And some debts, such as certain taxes, alimony and child support obligations, and co-signed debts, may be entitled to special treatment in your Chapter 13 Plan.
How much and how often do I have to pay the Trustee?
Calculating your monthly payment is complicated. You usually have to pay the Trustee all of the "projected disposable income" you receive during your “applicable commitment period,” as those terms are defined in the bankruptcy code, but always at least the Chapter 7 “present liquidation value” of your non-exempt assets. You must make your Plan payments at least monthly, and if you miss payments your case may be dismissed.
What if I don't have enough money to pay everyone I owe?
If your Plan is confirmed by the court, and if you make all the payments called for in your Plan and are otherwise eligible for a discharge, your unpaid, unsecured, dischargeable debts are forgiven. However, to save your property from a foreclosure sale, you must still "cure the default" and make all future monthly mortgage installments as they come due, in full and on time.
Remember also that some liens survive Chapter 13 and can be enforced by a creditor after your case is closed unless the liens are paid or eliminated in your Plan.
How much does a Chapter 13 cost?
Probably a lot less per month than the total you are paying now, because Chapter 13 eliminates monthly credit card payments and most monthly installment payments on unsecured debt.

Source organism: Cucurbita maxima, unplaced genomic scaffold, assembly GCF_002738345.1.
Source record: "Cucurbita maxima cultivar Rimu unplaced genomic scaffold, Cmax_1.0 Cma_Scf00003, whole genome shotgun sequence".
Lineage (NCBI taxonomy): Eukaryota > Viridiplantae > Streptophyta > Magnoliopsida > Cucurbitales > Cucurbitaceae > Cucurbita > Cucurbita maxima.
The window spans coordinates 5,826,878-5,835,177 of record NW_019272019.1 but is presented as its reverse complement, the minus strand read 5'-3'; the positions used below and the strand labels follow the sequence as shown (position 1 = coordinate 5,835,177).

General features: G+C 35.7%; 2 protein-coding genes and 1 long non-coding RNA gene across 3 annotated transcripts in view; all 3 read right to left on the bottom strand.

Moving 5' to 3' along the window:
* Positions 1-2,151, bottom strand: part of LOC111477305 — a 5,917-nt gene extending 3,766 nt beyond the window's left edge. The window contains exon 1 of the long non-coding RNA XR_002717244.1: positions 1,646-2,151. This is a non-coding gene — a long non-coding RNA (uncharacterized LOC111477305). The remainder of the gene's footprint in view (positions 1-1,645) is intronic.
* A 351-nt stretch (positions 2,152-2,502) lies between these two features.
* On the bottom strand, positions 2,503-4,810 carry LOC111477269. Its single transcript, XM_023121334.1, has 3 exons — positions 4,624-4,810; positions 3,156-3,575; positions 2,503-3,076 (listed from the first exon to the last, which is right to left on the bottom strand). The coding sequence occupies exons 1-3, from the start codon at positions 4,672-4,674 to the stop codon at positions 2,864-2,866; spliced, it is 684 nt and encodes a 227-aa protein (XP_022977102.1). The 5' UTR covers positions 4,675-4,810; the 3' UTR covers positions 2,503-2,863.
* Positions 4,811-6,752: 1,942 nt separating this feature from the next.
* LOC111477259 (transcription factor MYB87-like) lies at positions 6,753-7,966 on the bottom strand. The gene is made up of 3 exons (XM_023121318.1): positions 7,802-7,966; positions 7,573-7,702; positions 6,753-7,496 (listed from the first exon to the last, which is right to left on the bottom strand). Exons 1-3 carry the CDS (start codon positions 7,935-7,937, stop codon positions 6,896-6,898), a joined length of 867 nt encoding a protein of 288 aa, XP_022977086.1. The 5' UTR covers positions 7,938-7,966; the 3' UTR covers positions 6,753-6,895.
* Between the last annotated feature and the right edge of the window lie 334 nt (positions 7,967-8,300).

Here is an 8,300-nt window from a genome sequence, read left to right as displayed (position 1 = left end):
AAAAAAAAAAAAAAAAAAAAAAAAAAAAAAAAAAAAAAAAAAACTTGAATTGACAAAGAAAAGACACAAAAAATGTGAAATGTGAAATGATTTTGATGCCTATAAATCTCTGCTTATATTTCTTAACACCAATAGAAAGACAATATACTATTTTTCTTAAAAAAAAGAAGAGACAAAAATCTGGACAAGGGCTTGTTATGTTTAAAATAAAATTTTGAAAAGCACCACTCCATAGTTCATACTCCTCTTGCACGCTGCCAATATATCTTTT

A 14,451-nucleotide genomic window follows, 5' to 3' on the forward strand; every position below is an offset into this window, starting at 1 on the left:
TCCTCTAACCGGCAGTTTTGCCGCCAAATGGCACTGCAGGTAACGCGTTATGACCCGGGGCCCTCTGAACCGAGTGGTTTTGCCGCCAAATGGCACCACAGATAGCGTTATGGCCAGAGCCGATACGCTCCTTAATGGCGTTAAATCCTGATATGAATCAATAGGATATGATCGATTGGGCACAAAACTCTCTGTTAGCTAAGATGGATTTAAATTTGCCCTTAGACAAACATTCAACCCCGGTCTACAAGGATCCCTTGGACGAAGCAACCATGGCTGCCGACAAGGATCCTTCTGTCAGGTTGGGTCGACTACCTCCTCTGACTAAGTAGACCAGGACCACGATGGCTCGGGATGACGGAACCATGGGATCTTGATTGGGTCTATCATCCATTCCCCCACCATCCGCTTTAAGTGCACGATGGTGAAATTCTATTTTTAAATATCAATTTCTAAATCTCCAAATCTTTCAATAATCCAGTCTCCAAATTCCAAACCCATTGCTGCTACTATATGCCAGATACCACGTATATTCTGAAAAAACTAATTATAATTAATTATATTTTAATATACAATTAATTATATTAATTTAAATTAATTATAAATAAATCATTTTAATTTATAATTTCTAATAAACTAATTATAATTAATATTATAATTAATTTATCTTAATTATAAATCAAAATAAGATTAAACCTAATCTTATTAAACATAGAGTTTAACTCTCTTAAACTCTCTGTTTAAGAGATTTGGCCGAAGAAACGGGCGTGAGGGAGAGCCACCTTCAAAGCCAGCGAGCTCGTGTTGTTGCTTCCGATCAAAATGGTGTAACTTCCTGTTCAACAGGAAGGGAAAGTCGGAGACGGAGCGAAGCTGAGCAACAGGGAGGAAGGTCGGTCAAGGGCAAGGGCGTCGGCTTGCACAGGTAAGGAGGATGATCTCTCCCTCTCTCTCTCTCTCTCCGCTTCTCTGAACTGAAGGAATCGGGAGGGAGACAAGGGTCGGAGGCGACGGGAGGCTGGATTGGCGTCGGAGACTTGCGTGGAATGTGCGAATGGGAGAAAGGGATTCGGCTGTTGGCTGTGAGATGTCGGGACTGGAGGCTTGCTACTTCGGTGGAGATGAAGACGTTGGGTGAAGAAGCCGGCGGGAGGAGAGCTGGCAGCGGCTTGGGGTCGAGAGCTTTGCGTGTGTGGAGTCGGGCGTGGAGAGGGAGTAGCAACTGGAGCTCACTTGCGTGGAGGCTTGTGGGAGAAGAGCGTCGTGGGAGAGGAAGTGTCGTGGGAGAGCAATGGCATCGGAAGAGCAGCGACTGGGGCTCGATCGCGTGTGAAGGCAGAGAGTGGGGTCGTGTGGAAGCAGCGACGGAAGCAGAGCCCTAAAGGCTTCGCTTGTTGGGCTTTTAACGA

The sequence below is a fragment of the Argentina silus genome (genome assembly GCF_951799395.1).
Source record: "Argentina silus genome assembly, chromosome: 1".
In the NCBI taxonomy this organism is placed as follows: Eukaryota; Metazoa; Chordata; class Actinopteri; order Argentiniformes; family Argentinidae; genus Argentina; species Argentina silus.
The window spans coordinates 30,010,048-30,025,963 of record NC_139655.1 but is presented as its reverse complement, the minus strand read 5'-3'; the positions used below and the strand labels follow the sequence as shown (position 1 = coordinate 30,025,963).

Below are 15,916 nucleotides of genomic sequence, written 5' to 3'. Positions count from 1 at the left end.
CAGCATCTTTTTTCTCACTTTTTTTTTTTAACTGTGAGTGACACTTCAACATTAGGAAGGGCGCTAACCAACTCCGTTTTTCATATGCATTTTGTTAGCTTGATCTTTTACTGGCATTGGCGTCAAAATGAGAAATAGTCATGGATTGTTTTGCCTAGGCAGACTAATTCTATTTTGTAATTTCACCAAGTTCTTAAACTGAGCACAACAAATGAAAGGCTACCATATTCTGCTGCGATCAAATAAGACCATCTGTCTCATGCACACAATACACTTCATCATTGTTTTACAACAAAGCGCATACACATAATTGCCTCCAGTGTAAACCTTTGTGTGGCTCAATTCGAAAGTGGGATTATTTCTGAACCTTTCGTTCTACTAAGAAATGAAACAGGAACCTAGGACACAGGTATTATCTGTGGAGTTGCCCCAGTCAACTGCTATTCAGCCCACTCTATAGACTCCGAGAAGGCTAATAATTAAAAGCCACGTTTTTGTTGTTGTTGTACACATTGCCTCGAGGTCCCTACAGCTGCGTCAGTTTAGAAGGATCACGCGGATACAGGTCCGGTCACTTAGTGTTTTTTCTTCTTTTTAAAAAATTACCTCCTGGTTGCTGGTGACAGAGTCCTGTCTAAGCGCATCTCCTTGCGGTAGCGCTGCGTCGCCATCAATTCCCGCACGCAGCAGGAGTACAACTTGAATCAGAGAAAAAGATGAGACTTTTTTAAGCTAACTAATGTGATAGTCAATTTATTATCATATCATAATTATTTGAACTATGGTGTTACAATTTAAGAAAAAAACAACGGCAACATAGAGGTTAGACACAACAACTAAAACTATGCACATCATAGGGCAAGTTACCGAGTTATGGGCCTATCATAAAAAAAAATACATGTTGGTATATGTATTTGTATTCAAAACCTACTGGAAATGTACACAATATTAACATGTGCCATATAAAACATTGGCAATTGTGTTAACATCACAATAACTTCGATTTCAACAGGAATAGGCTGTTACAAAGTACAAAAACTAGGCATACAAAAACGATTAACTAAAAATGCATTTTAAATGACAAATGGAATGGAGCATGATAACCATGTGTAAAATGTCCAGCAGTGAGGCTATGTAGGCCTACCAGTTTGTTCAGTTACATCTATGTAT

Attorney's fees for a routine “no-look” Chapter 13 are currently set by the court at $4,000.00 or $4,500.00 for a "conduit plan", plus additional charges for Plan modifications and extra work. Filing fees are currently set at $313 and usually (but not always) must be paid in advance, directly to the clerk of bankruptcy court. The Trustee's fee is 10% of your total debt paid through the Plan, and is deducted by the Trustee off the top of each monthly payment which you make.
Additionally, you will incur the cost of pre-bankruptcy credit counseling and pre-discharge debtor education through an approved agency of your choice, and you may want to order a three-bureau credit report and federal income tax return transcripts. You may also need a recent Broker’s Price Opinion and/or a formal appraisal of the value of your home or other real estate from the broker or appraiser of your choice.
How much of the attorneys' fees are due up front?
Sometimes as little as ZERO! Very few Chapter 13 attorneys require the full amount up front. They understand that that all of their clients are in severe financial distress and usually can’t come up with the entire fee in a lump sum. Most will try to work with you on a payment plan.
If you qualify, all or part of your attorney's fees may be put in the plan and paid by the Trustee. An attorney has the right to charge the entire fee up front, but you have the right to shop around.
How much does it take to start the paperwork?
Most attorneys charge a minimal work-up fee, and you usually have to pay at least the actual out-of-pocket cost of your credit reports and the credit counseling course that is required by law.
How much more does it take to complete the paperwork and file my case?
At a minimum you must additionally pay the filing fee ($313) in full to the court unless you qualify for a waiver or installment plan. Your attorney may also require a pre-payment of all or a part of the balance due on his or her attorney’s fee.
Sounds too good to be true.
Well, it just might be. Chapter 13 is not for everyone. In some cases it could be worse than having never filed at all. A Chapter 13 is complicated and expensive. If your credit hasn't already been ruined by foreclosure proceedings, a Chapter 13 will finish the job. And if you don't make all of the payments called for in your Plan, your case can be either dismissed by the court or converted to a Chapter 7 bankruptcy.